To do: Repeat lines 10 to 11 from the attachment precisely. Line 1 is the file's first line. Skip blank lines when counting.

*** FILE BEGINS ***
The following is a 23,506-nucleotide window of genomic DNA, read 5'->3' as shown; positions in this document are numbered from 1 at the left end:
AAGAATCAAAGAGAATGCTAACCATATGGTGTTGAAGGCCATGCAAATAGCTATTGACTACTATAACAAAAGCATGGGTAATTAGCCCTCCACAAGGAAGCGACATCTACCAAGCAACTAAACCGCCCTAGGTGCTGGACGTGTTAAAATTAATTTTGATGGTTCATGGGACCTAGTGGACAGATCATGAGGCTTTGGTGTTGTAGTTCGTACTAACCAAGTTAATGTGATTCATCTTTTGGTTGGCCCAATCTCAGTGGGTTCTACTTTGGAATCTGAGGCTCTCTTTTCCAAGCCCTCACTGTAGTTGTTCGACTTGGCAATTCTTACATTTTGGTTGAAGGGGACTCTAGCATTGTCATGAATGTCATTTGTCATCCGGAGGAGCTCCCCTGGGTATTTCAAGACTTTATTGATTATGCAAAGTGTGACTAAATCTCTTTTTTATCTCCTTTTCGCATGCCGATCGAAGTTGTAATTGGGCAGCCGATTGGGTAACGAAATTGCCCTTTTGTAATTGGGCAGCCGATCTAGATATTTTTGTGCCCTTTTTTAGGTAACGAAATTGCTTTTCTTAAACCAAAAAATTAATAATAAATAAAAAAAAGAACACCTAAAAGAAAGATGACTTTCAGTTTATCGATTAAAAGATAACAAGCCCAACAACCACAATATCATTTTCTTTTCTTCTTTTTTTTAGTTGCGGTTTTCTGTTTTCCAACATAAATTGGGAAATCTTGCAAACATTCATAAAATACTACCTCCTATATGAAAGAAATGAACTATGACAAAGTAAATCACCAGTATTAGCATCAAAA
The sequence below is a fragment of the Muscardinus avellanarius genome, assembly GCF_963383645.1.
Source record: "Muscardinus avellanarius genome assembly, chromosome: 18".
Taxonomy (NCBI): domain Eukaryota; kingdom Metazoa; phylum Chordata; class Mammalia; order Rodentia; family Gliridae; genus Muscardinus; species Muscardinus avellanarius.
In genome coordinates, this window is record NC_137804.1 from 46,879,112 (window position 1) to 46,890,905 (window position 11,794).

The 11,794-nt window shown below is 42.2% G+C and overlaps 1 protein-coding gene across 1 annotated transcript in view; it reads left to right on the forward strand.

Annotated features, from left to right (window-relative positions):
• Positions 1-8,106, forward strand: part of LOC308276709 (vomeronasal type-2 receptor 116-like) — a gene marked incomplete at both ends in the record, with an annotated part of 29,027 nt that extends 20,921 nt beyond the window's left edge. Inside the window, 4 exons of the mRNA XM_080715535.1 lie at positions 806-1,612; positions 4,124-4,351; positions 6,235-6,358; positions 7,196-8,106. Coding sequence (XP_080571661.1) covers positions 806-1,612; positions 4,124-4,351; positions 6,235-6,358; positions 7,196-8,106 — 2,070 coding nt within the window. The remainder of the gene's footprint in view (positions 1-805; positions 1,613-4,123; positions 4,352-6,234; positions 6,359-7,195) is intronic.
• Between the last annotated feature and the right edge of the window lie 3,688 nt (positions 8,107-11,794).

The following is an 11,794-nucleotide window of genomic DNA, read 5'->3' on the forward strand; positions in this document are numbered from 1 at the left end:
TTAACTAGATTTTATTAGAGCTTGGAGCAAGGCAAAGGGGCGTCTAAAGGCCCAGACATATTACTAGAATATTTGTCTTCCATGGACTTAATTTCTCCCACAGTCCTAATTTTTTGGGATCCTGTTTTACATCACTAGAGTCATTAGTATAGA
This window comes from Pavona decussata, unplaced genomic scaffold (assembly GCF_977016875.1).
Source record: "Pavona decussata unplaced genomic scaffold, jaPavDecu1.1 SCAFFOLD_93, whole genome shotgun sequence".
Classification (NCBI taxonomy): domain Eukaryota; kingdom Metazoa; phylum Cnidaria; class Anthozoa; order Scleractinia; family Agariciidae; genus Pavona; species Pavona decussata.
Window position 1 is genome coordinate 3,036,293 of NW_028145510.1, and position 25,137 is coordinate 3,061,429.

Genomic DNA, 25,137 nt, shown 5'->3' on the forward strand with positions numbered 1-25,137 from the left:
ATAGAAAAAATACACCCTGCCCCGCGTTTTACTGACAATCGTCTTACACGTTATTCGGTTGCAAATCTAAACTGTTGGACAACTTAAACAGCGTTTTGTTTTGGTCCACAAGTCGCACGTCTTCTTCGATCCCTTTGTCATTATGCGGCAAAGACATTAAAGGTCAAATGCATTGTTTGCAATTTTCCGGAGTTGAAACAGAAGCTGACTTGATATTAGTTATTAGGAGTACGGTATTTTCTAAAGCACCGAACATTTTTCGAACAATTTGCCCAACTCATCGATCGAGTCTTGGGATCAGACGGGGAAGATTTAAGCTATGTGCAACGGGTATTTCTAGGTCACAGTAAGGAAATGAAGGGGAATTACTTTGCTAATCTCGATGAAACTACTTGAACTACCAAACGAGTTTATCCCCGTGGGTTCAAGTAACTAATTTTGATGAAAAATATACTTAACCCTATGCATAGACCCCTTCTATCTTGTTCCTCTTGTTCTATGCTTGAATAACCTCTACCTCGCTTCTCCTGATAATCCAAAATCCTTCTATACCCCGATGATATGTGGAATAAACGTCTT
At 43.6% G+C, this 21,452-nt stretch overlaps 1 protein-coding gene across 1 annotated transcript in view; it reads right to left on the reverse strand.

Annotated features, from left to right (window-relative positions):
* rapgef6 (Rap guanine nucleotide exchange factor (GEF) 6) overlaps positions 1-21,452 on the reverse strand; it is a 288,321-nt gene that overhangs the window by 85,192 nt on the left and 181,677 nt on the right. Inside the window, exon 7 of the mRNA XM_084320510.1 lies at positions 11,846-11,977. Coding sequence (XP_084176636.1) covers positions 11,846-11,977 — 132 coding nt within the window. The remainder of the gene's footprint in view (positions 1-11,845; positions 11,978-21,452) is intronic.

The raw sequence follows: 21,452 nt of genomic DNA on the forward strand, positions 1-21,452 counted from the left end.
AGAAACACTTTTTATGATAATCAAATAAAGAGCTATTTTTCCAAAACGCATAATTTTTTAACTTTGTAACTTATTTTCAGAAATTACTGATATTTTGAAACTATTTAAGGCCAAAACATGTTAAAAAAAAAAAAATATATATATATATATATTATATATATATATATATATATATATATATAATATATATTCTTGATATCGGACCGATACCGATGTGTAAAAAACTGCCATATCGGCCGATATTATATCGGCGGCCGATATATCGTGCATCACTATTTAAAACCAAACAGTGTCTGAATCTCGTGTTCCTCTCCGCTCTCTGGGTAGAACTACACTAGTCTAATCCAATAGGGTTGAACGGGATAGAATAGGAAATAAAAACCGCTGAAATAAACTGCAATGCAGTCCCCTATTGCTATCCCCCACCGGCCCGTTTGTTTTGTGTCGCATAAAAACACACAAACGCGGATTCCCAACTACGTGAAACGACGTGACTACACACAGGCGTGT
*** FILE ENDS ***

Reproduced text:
• Between the last annotated feature and the right edge of the window lie 3,688 nt (positions 8,107-11,794).

The following is an 11,794-nucleotide window of genomic DNA, read 5'->3' on the forward strand; positions in this document are numbered from 1 at the left end: